Friday, January 14, 2000

Albuquerque, NM Tries to
Municipalize Water System

...But Support Fades

By Olivier Uyttebrouck
Journal Staff Writer
Four of Albuquerque's nine councilors expressed opposition this week to the city's plan to buy New Mexico Utilities.
Meanwhile, an official of California-based Southwest Water Co., which owns New Mexico Utilities, said the company is lukewarm about selling the business to Albuquerque.
"If it goes away, we will not be unhappy," said Peter Moerbeek, chief financial officer of Southwest Water Co.
He also said the company is likely to want a higher price for New Mexico Utilities than the $29.5 million negotiated 14 months ago. He declined to estimate a new figure.
Supporters of the purchase say city ownership of New Mexico Utilities would help protect the aquifer and assure the city's water supply by better controlling housing and commercial growth on the West Side.
"It's about managing the aquifer, managing the resource," said Lawrence Rael, the city's chief administrative officer. "We're spending millions and millions to preserve the aquifer and we have a for-profit utility pumping it away."
New Mexico Utilities provides water and sewer service to about 7,000 West Side homes. It grew 17 percent in 1999, adding about 1,000 new households in some of Albuquerque's fastest growing West Side subdivisions, including Ventana Ranch and Paradise Hills.
Several councilors said they don't like the idea of the city buying a private company.
"The government takeover of private utilities didn't work in Moscow, didn't work in East Berlin, isn't working in Havana, and I don't think it will work in Albuquerque," said newly elected Councilor Greg Payne.
Councilors Michael Brasher and Mike McEntee previously fought the deal and remain opposed.
Hess Yntema, also recently elected, said he is "against the city buying private companies." He said he would be inclined to vote against the purchase, but would consider arguments favoring the deal.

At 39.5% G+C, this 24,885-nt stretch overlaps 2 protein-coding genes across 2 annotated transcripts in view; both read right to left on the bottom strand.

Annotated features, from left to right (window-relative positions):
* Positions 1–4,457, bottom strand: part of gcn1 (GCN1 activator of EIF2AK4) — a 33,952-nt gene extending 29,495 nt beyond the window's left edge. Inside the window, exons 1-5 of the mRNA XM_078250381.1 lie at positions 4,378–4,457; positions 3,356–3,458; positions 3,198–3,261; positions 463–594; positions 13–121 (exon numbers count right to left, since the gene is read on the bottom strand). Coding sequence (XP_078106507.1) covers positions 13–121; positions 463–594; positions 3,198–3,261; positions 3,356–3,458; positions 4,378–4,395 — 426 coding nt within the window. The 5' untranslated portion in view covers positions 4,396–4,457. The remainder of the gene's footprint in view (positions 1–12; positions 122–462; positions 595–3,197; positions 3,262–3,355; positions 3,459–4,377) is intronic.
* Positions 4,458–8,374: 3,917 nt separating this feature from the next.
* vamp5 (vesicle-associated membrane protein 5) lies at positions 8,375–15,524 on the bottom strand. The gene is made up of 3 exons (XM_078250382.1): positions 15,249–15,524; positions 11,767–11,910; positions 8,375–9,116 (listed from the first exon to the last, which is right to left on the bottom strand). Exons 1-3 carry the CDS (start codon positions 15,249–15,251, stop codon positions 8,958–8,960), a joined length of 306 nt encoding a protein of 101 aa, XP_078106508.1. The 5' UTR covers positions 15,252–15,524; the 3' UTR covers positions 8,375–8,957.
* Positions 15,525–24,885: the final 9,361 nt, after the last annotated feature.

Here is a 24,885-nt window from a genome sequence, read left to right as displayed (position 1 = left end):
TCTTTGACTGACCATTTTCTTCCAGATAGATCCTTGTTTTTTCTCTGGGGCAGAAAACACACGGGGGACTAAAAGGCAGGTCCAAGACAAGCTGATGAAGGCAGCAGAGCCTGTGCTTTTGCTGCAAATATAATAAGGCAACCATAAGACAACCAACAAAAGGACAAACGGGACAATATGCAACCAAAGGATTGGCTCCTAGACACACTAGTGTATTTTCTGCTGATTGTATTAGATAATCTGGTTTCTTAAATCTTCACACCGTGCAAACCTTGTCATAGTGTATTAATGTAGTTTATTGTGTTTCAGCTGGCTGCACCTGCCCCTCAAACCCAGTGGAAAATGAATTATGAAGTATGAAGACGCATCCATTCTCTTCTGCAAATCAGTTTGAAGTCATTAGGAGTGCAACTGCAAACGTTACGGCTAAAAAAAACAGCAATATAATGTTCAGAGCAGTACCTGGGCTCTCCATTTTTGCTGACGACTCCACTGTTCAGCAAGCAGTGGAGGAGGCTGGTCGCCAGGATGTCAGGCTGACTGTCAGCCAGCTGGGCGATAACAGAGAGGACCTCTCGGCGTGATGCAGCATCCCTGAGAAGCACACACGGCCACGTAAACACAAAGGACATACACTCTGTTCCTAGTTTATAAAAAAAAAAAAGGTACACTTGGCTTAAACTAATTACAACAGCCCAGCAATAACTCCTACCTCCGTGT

Brasher, McEntee and then-Councilor Sam Bregman opposed the deal in November 1998 when councilors voted 6-3 to enter an agreement to buy New Mexico Utilities for $29.5 million. The agreement, which required further negotiation, would settle a condemnation lawsuit filed by the city.
Support for the purchase appears weaker this year as a consequence of the Oct. 5 election. Two of the city's three new councilors, Payne and Yntema, are among the opponents. The third new member, Brad Winter, said this week he isn't familiar with the proposal and doesn't know whether he would support it.
Councilors Alan Armijo, Vince Griego, Adele Hundley and Tim Kline, voted in favor of the deal, along with then-councilors Ruth Adams and Tim Cummins.
Armijo said he still favors the purchase. Griego could not be reached for comment.
Hundley and Kline said they would have to reconsider the deal, which has received little attention from the council in more than a year.
But Hundley said city ownership of New Mexico Utilities would benefit the city.
"People really don't want to think about the time when we don't have water," said Hundley. "My experience is, if you can buy water rights, you don't turn that down."
New Mexico Utilities has state permission to pump up to 10,000 acre feet a year, though it now pumps about 6,000 acre feet.
Rael said City Council support for the purchase would be required, but "the support may not be there."
One hurdle is an agreement between New Mexico Utilities and investors in the proposed Quail Ranch development, formerly known as Black Ranch. Developer John Black wants to turn his family's ranch on the West Mesa into a planned community that could one day house up to 50,000 people.
The agreement obligates New Mexico Utilities to provide the development's water and waste water needs to the extent of the utility's ability to provide water, Moerbeek said. Southwest Water officials want the city and developers to free Southwest Water from any legal obligation to provide water should the city buy the utility, he said.
Developers want Albuquerque to guarantee water and waste water service, but city officials don't want to promise an unlimited supply of water to Quail Ranch, he said.
The city has not reached an agreement with developers, Rael said.